Devolution: Devolved bodies were created for Scotland, Wales and Northern Ireland following referendums in 1997-98. This created the 'west Lothian question' of why English mps couldn't vote on Scottish issues but Scottish mps could vote on English issues. As well as this the Barnett formula meant hat Scotland, Wales and NI received more funding per head than England.
The Human Rights Act: This act incorporate the European Convention on human rights not the UK statute law, enshrining rights such as fair trial freedom from slavery and degrading treatment and respect for privacy. All future legislation and to be compatible with ECHR. however the untrenched nature of this was highlighted in 2005 when the authorities were allowed to limit the freedom of movement of suspected terrorists.
The creation of the Supreme Court: the 2005 constitutional reform act led to the establishment, four years later, of a Supreme Court as the highest court of appeal in the UK for civil cases, and for criminal cases. Previously senior judges known as the law lords, sitting gin the House of Lords, had performed this function.
Reforms under the coalition (2010-15) and the conservative government:
Both parties were open to further devolution and a wholly elected HOL
However areas of disagreement were:
Plans for a mainly elected HOL were dropped after a rebellion by 91 backbench Conservative MPs. The liberal democrats, who were the more committed of the two parties retaliated by blocking the implementation of legislation designed to reduce number of MPs to 600. A move which would have benefited the conservatives.
They also disagreed on electoral reform. A referenda was held in May 2011, with the two parties taking up entrenched positions: the Conservatives campaigned strongly to retain FPTP, whereas the Lib Dems argued for AV however this was rejected by 68% of of voters.
The conservatives wanted to replace the Human rights acts with a British bill of rights whereas the liberal Dems wanted to retain the act.
The most significant changes were:
Devolution: a referendum was held in Wales in march 2011 which resulted in the assembly receiving direct law making power.
The Scottish parliament received more powers under the 2012 Scotland act and tried to gain independence in 2014
Evel was introduced which meant that only English (or welsh) mps could vote about English issues (or welsh and English)
The fixed term parliaments act (2011): This ended the prime ministers historic power to choose the date of a general election. This benefited the coalition as it meant the government had a guaranteed period in which to implement their programme free from speculation about the date of the next election
Reform of the House of commons: Chairs of select committees where chosen by MPs rather than party leaders.
-The recall of Mps act (2015): this means that if an mp faces custodial sentences or is suspended their constituents may remove them.
Development Nature and sources of the constitution
The development of the constitution
Overall effect of developments in the uk political system dating back several centuries are:
-reduce the powers of the monarchy and extend to parliament
-increase the rights and freedoms of the ordinary citizens
-draw together the component parts of the united kingdom
-increase the power of the elected house of commons at the expense of the house of lords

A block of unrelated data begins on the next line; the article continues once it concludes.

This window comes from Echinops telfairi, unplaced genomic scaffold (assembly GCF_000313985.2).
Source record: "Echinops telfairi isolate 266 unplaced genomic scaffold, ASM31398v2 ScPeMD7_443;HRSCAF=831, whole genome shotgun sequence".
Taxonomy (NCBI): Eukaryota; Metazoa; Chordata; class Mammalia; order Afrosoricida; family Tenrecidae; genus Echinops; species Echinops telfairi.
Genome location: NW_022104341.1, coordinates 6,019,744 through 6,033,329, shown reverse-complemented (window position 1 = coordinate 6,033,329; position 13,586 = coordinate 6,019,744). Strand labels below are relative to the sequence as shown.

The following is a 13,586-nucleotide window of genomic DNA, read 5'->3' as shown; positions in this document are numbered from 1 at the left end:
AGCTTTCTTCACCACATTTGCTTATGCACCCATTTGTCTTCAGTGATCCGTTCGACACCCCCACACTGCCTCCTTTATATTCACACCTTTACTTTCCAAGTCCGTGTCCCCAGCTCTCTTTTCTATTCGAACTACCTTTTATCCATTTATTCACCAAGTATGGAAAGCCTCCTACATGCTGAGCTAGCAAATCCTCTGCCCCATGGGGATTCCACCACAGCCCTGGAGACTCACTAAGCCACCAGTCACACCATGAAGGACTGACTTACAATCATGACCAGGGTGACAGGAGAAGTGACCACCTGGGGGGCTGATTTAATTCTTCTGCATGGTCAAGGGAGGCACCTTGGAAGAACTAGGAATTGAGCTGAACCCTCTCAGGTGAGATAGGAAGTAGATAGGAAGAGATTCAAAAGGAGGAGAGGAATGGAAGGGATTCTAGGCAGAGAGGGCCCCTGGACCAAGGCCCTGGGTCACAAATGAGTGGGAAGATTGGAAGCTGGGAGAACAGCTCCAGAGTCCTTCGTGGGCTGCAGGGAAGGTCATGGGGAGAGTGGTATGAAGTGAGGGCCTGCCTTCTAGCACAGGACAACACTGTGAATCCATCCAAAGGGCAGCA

-define the ups relationship with institutions that later evolved into eu
1215 Magna carter : no one should be deprived of liberty or property
-1689 Bill of rights: - regular parliaments - free elections - freedom of speech
-1911,1949: 1911 act affirmed lords could not delay money bills, 1949 reduced this delaying period to one year.
Nature of the UK constitution:
it is unmodified: there is no single legal code or document in which its key principles are gathered together.
-it is unentrenched: it can be altered relatively easily, by a simple majority vote in parliament therefore it is very flexible.
it is unitary: sovereignty has traditionally been located at the centre with Northern Ireland, Scotland and Wales being run from London .
The twin pillars of the UK constitution:
Parliamentary sovereignty: 1. No parliament can bind its successor, parliament can repeal or amend any acts previously passed.
Legislation passed by parliament cannot be struck down by a higher body such as a constitutional court, Supreme Court can only interpret but not overturn legislation.
Parliament can make a law on any subject e.g social changes on homosexuality laws and abortion laws in the 1960s
The Rule of Law: 1.This is the main way that the rights and liberties of citizens are protected.
Under the rule of law everyone is entitled to a fair trial, all citizens must obey the law, public officials are not above the law and the judiciary must be independent of political interference.
Five main sources of the UK constitution:
Statute law: Is the body of law passed by parliament.Not all laws are constitutional, only those that affect the nature of the political system and citizens' rights. It is the most important source as it is underpinned by parliamentary sovereignty. Examples include the 1998 Scotland act which created devolved legislative bodies who took some of Westminsters powers.
2.Common Law: Legal principles laid down by judges in their rulings in court cases, which provide precedents for later judgements. Important in cases where it is not clear how statue law should applied. Example is the presumption that a person accused of a crime is innocent until proven guilty.
3.Conventions: customs and practices that do not have legal force, but which have broadly been accepted. For example after the Iraq war it was widely acknowledged that military action would no longer be undertaken without parliamentary approval.
Authoritative works: textbooks that explain the working of the political system.
Treaties: agreements with other EU members, arguably the most important was the Maastricht treaty of 1992 which transformed the European community into the EU.